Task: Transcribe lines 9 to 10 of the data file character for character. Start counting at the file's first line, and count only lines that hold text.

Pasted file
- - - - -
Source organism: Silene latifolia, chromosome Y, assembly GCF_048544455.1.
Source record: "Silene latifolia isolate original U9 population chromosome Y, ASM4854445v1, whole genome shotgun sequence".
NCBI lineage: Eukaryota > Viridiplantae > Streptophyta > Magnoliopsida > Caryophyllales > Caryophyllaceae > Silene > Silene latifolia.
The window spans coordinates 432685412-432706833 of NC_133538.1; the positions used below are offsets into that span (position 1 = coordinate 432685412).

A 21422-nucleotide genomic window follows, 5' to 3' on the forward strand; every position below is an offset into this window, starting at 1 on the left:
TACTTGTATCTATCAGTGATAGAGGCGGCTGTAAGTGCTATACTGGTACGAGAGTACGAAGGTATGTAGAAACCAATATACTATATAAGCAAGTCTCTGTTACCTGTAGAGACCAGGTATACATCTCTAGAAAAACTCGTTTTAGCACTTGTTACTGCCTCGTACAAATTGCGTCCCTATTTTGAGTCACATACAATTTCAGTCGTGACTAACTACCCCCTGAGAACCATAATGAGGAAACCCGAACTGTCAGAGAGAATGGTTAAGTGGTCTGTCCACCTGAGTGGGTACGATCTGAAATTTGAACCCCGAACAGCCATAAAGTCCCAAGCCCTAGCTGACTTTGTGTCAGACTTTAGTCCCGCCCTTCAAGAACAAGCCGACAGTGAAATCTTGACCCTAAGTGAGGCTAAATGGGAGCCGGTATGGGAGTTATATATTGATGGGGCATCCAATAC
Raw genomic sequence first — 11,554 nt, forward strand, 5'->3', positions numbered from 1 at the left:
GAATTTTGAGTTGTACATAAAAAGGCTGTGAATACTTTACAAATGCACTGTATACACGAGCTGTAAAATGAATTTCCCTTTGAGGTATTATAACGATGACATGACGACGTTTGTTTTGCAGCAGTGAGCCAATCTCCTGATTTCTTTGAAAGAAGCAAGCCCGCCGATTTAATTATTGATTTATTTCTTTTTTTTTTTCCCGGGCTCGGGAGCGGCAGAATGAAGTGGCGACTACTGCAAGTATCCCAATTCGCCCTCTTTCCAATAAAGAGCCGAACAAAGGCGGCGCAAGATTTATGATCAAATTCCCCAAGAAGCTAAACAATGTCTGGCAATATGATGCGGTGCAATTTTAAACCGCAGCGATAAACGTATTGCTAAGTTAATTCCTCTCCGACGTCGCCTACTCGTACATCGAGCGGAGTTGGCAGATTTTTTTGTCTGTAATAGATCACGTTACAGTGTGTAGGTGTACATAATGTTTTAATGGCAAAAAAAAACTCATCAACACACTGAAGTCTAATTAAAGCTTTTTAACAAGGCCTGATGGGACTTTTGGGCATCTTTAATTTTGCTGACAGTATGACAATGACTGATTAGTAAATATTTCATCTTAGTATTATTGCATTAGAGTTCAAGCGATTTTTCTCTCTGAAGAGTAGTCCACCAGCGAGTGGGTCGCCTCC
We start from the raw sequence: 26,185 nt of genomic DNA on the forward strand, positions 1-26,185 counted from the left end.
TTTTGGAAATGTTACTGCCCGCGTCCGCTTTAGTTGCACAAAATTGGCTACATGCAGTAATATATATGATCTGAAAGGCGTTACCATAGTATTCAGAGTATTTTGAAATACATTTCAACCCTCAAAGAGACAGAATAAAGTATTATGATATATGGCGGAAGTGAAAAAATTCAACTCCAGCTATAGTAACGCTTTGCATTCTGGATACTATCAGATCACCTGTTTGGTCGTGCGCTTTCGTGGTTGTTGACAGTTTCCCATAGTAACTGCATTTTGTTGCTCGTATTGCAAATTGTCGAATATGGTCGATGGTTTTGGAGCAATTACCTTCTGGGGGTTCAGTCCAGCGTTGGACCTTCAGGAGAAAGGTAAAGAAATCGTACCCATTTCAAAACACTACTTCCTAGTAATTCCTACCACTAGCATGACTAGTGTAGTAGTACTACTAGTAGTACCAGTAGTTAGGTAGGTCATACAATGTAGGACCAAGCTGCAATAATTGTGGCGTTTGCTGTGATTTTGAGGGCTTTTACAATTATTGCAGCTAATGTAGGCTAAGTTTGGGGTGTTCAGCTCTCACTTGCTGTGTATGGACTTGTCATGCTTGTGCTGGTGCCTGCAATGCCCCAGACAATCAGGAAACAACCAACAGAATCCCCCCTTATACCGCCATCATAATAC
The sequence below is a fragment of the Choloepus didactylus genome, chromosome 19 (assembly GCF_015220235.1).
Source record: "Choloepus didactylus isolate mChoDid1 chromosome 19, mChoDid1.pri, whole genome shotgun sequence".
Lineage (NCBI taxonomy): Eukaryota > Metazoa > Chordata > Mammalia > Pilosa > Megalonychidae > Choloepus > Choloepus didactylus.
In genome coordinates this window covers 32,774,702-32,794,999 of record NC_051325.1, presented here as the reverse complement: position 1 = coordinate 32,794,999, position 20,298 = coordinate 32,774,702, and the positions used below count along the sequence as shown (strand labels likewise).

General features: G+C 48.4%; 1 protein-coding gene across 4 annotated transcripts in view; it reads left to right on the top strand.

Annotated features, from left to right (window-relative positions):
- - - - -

We start from the raw sequence: 26,185 nt of genomic DNA on the forward strand, positions 1-26,185 counted from the left end.
TTTTGGAAATGTTACTGCCCGCGTCCGCTTTAGTTGCACAAAATTGGCTACATGCAGTAATATATATGATCTGAAAGGCGTTACCATAGTATTCAGAGTATTTTGAAATACATTTCAACCCTCAAAGAGACAGAATAAAGTATTATGATATATGGCGGAAGTGAAAAAATTCAACTCCAGCTATAGTAACGCTTTGCATTCTGGATACTATCAGATCACCTGTTTGGTCGTGCGCTTTCGTGGTTGTTGACAGTTTCCCATAGTAACTGCATTTTGTTGCTCGTATTGCAAATTGTCGAATATGGTCGATGGTTTTGGAGCAATTACCTTCTGGGGGTTCAGTCCAGCGTTGGACCTTCAGGAGAAAGGTAAAGAAATCGTACCCATTTCAAAACACTACTTCCTAGTAATTCCTACCACTAGCATGACTAGTGTAGTAGTACTACTAGTAGTACCAGTAGTTAGGTAGGTCATACAATGTAGGACCAAGCTGCAATAATTGTGGCGTTTGCTGTGATTTTGAGGGCTTTTACAATTATTGCAGCTAATGTAGGCTAAGTTTGGGGTGTTCAGCTCTCACTTGCTGTGTATGGACTTGTCATGCTTGTGCTGGTGCCTGCAATGCCCCAGACAATCAGGAAACAACCAACAGAATCCCCCCTTATACCGCCATCATAATAC